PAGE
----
Myth or myth-making can take many forms. Art, architecture and design have helped to fuel the domestic myth of the home as a utopia, as a blissful place, or even as a space where new technology can interface with humans and improve their world. While these notions are not universally true or false, they are worthy of discussion and thoughtful response.

In The Dark and The Day by Emily Duke, on view at the Box Gallery in Akron, is a sculptural exhibition that Duke explains “is a reflection on themes of Modern design closely looking to seminal historic objects and events: the Charles and Ray Eames walnut stool series of 1960, Eliel Saarinen’s Room for a Lady exhibited at the Metropolitan Museum of Art in 1934, and the archetype of the ever-evolving dressing table throughout the 1900s.”

Duke further states she is “interested in the complicated relationship between modernism and the space of the home. The mixture of these reference points has led me to the inclusion of handmade gridded ceramic tiles, light fixtures, fabrics and mirrors to emulate a utopic domestic space.”

So much of who we are develops in the home. From our sense of self and our understanding of safety and security, the home is the space in which we form many memories and self-images that shape how we interact with the world. Designers and architects like Eames and Saarinen spent their careers exploring this interface and seeking to bring quality design and beauty to our everyday spaces and objects.

Like the people whose work her art references, Duke has created an attractive and somewhat slick-looking installation that feels like you’re looking at ghosts of ideal design. In doing so, she has created work that, if you give it a moment, will remind you of spaces you’ve been in and that may even haunt your memories.

Matching Suite in Green and White, made of materials including stoneware clay, pleather, plexiglass and hardware, is a large installation that references the home, but also could evoke retail spaces. A chair form and an obelisk with a garment on a hanger sit in front of curtains with a lamp hanging down in front.

The work is too cold to be referencing someone’s bedroom but at the same time, the curtains and the lamp pull your mind in that direction. A barrier is created in the surfaces and aesthetic in this and all of the works in the show, either through the hardness of the materials, or because most of the work is formed just enough to reference a historical object yet left incomplete. It’s an interesting take, and one that not only references memory, but also time and our ability to understand our place in it.

Stool in Silhouette A, B & C (After Charles and Ray Eames) consists of three of the famous stool’s silhouettes done in white on top of a white field. Like the rest of the show, this work feels more like an echo of the potential of the originals. It’s almost as if the stools were outlined and then lost, and all we have left are the silhouettes.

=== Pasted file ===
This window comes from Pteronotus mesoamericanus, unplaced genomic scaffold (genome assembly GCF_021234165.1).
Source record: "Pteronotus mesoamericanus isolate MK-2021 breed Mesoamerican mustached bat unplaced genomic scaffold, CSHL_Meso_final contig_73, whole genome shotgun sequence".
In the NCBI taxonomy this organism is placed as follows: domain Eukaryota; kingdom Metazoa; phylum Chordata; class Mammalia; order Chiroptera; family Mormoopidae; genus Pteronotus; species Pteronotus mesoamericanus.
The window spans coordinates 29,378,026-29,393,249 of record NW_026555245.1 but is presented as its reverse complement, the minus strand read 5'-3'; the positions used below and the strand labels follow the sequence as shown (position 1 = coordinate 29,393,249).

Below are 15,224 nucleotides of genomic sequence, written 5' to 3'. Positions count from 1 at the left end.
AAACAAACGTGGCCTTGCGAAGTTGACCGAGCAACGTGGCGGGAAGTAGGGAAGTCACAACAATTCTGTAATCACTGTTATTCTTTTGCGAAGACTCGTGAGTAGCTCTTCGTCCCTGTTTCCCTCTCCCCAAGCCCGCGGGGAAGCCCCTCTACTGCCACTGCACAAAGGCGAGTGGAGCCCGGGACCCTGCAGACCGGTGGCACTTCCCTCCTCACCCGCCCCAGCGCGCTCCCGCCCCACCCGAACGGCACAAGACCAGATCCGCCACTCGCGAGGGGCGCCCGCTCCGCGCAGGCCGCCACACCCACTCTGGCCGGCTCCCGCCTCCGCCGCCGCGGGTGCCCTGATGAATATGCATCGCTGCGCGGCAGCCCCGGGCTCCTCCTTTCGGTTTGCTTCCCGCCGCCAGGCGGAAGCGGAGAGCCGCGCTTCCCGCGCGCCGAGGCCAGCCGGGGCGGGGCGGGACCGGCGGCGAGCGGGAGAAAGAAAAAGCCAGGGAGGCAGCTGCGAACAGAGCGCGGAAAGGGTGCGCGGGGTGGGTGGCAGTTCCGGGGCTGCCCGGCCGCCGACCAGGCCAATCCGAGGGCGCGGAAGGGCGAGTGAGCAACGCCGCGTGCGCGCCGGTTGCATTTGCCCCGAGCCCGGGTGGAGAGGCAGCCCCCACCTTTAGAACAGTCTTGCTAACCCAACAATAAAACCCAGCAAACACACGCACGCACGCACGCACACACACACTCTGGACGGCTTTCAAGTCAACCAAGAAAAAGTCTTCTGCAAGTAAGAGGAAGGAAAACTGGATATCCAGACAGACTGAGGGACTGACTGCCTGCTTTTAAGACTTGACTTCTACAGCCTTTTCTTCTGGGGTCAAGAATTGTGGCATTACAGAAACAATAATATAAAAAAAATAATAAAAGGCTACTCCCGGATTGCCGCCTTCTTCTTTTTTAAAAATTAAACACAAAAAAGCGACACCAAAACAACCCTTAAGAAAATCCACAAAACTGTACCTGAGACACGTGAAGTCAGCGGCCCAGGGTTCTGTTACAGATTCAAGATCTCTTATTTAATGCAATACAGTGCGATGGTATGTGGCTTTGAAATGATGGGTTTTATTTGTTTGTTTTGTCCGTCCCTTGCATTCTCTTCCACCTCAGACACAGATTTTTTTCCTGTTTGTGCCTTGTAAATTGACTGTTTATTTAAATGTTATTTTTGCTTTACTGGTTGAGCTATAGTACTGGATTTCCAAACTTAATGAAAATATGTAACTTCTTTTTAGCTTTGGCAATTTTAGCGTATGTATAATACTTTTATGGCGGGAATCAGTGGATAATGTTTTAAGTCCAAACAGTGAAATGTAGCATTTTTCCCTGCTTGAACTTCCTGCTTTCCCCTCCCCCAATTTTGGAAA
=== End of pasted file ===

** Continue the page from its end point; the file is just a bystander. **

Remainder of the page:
The silhouettes highlight Eames’ ability to use shapes that reference mass production, tools and different cultures all in the form of a stool. It’s intriguing to look at the outlines of these objects and think of their inspiration.

Dressing Mirror is another mixed media sculpture, using mirror board and acrylic globes to create a visual reference to the dressing mirrors found in homes and salons. Again, it’s an incomplete view, leaving us all left to draw our own references and conclusions.

With online retail taking so much out of our consumer and aesthetic experiences, it’s hard not to look at a piece like this and wonder what the future will bring. Will we remember the computer as the place where beauty and design interfaced in our home? How will our home change in this vein?

Duke’s work does not necessarily ask these direct questions, but the sculpture does evoke them. This helps challenge many of our presumed notions of the home, modern design and how we interact with these spaces.

Be Good by Katelyn Evans is on display in the adjacent smaller space. It includes monoprints, a temporary wall drawing, and a special silkscreen zine made in a limited run just for the show. This exhibit came from a time when Evans had a creative block and began to write smiley faces and catch phrases to the “nothing I was creating.”

The work is brightly colored, expressive and reminiscent of styles that have come in and out of fashion over the past 50 years. The monoprint Be Good features cutout letters that form the title and a cutout green plant form, a circular orange shape, and many other brightly colored shapes that fill out the composition. While these details are somewhat simplistic, they show off a complex understanding of form and color.

Like so many shows at the Box Gallery, these two exhibits highlight the importance of this space. Having the ability to display artists living and working here is necessary. If you want to know how to support the arts in your community, visiting spaces like this is a good place to start.

Contact Anderson Turner at haturner3@gmail.com.